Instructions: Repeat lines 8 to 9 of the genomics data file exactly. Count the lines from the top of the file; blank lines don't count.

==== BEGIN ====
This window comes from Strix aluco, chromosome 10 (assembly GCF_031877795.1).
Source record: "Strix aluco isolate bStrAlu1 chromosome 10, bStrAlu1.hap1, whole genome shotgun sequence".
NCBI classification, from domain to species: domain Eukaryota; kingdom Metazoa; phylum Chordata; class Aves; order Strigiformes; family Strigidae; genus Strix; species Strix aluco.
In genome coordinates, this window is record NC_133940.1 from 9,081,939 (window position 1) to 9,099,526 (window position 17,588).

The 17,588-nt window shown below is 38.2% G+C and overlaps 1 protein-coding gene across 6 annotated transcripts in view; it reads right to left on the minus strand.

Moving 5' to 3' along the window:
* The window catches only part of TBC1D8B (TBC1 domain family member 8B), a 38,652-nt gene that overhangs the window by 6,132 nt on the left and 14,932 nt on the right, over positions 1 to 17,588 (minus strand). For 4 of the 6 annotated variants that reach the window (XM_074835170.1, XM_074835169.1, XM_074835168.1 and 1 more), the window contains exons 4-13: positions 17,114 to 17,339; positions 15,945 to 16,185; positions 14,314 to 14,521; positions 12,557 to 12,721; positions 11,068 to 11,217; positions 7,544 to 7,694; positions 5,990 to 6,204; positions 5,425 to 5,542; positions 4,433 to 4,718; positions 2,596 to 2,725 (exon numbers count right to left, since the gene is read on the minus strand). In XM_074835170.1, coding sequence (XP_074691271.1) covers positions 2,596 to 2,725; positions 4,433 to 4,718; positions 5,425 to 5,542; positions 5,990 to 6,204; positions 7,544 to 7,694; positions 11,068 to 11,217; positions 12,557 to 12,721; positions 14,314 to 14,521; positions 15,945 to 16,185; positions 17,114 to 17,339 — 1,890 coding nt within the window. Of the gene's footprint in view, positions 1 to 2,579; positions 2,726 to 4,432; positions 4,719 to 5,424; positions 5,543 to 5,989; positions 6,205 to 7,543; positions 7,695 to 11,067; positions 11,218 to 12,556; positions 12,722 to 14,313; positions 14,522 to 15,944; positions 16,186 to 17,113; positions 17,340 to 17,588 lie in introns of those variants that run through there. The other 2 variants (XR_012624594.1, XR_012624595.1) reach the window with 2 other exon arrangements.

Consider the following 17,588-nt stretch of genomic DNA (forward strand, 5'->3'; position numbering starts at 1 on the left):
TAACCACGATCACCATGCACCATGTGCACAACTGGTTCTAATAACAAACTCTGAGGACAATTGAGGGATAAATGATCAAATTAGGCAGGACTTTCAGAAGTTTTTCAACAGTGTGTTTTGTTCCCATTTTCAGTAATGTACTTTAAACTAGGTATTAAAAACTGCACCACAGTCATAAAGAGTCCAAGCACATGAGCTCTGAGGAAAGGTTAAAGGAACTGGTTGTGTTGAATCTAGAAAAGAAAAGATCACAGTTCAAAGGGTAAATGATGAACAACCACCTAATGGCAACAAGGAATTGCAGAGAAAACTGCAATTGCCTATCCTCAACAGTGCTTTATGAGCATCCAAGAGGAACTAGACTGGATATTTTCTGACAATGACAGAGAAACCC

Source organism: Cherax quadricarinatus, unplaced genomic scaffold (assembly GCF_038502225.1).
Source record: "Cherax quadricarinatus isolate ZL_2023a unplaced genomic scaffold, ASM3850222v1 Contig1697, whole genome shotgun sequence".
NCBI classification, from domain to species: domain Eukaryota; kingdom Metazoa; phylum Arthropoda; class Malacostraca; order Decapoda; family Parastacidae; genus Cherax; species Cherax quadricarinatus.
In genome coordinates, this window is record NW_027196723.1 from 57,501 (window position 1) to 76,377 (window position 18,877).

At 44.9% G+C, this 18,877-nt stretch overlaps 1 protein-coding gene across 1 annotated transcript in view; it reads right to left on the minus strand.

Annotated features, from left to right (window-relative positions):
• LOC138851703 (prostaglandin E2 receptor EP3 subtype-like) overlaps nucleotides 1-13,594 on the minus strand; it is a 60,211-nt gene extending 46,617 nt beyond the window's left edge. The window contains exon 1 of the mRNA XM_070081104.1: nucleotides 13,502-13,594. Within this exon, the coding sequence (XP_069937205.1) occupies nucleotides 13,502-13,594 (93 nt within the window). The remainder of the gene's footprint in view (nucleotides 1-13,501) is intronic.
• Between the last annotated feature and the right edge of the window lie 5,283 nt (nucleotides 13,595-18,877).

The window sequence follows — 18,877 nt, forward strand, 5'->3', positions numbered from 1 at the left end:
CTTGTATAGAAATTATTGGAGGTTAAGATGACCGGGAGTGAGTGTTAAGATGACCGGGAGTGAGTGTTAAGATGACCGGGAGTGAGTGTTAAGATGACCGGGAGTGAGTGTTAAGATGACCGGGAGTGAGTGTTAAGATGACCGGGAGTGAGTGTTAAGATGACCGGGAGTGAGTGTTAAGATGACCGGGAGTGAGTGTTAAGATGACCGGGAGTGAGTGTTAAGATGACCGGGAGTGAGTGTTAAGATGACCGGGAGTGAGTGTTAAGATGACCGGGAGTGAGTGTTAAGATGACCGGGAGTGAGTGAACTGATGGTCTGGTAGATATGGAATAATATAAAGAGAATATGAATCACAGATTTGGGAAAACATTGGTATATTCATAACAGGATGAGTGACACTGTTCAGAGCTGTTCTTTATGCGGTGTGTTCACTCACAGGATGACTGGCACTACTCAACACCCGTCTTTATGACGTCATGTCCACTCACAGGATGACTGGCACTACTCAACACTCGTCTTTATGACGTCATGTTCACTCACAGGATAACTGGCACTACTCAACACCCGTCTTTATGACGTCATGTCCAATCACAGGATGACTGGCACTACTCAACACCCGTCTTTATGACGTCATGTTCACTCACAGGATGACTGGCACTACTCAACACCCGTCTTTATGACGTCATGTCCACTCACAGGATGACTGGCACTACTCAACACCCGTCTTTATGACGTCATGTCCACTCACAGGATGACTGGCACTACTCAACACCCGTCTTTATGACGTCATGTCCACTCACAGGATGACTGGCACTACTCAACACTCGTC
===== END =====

Consider the following 17,588-nt stretch of genomic DNA (forward strand, 5'->3'; position numbering starts at 1 on the left):
TAACCACGATCACCATGCACCATGTGCACAACTGGTTCTAATAACAAACTCTGAGGACAATTGAGGGATAAATGATCAAATTAGGCAGGACTTTCAGAAGTTTTTCAACAGTGTGTTTTGTTCCCATTTTCAGTAATGTACTTTAAACTAGGTATTAAAAACTGCACCACAGTCATAAAGAGTCCAAGCACATGAGCTCTGAGGAAAGGTTAAAGGAACTGGTTGTGTTGAATCTAGAAAAGAAAAGATCACAGTTCAAAGGGTAAATGATGAACAACCACCTAATGGCAACAAGGAATTGCAGAGAAAACTGCAATTGCCTATCCTCAACAGTGCTTTATGAGCATCCAAGAGGAACTAGACTGGATATTTTCTGACAATGACAGAGAAACCC